“That's not on me.”
Grow up, Rick.
She had lost count. She knew she had her first drink when she saw Rick. That was, maybe forty five minutes ago? Is she on two or three? They always say when you forget the number, stop. That's what they told her. She decides to walk away. Staring at the two dance won't help anyone. She needs air, so she walks herself back to the balcony. A slight breeze cuts at her, and she sips the reminder of her drink, and lets her mind wander. It is a horrible, terrible thing, but the taste brings back such good memories. Maybe not so good, in hindsight, but at the time? At the time, she couldn't be happier. Waking up to Rick took away the hangover and hurt. It was worth it. It was, wasn't it?
“Hey. Done dancing?”
“Yeah, I think my dancing shoes are off for tonight, now.”
“How was it?”
“Dancing with her, how was it.”
He looks down, and sees the empty glass in her slender hand, and realizes that Abby was right. He should walk away. He should leave Maria be, leave Abby be, and just move on. But that isn't him, and Maria is right there, and she looks amazing, smells amazing, and the look in her eyes...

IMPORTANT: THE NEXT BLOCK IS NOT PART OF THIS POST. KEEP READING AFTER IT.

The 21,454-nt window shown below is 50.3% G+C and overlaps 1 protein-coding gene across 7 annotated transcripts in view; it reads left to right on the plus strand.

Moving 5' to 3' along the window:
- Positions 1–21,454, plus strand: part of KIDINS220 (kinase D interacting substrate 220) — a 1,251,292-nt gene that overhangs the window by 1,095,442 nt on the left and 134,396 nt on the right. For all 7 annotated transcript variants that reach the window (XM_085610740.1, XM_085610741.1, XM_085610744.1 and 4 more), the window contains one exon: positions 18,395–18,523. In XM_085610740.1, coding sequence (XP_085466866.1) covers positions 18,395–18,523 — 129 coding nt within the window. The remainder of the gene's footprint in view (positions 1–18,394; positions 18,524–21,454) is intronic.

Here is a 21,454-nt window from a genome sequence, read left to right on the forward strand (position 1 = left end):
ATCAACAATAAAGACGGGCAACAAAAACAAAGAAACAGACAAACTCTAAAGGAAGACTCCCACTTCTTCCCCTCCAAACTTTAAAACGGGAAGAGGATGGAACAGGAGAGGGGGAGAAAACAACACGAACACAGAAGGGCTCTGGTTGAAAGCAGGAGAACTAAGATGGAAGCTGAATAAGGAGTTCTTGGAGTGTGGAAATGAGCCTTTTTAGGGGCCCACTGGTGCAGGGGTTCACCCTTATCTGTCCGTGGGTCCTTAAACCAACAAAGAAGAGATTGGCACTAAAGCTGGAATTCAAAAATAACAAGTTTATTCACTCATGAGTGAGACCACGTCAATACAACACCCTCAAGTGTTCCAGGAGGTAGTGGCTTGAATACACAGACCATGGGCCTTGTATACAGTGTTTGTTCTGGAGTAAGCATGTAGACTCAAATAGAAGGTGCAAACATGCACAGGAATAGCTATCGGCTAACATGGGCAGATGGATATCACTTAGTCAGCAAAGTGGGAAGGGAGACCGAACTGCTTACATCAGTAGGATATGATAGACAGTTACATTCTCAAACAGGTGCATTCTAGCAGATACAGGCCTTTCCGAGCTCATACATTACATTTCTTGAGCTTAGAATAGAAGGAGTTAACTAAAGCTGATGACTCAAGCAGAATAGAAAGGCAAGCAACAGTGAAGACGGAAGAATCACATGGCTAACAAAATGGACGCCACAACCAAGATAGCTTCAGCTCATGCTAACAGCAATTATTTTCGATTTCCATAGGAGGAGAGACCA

“...No, no, Rick.”
Standing in front of her, it was clear to her. The memories are great, and she wouldn't change them. But they should stay memories, shouldn't they? And then he went to kiss her, every part of her body, save one, said yes. It was her heart, not her brain, that saved her.
“I went through hell, Rick. With my family, with everyone. You just left...”
“You kicked me out.”
“Yes, I needed space but I thought....I did it alone, Rick. I got myself to this point. I did it, me. I can't let you back in my life, I'm sorry.”
“It'll be different, Maria. We're not the same as we were.”
Gone. Gone, baby, gone. Left alone on the balcony, left alone in this town. Why did he come? To go through this? It doesn't take him long to leave. No one wanted him there anyway. He weaves through the crowd, the happy crowd for the newlyweds, and it burns at him. He thought it'd be different. He was so sure he would end the night with Maria in his arms, and wake up the next morning thinking how happy he is.
But instead, instead, Rick is sitting here, on a bench waiting for the bus back to Pittsburgh. All he can think of is the hurt, every urge in his body is to go to the nearest bar. Vodka, beer, whiskey, it doesn't matter. It doesn't matter. Because tomorrow morning, he will wake up alone, wanting. Wanting, wishing, and wondering.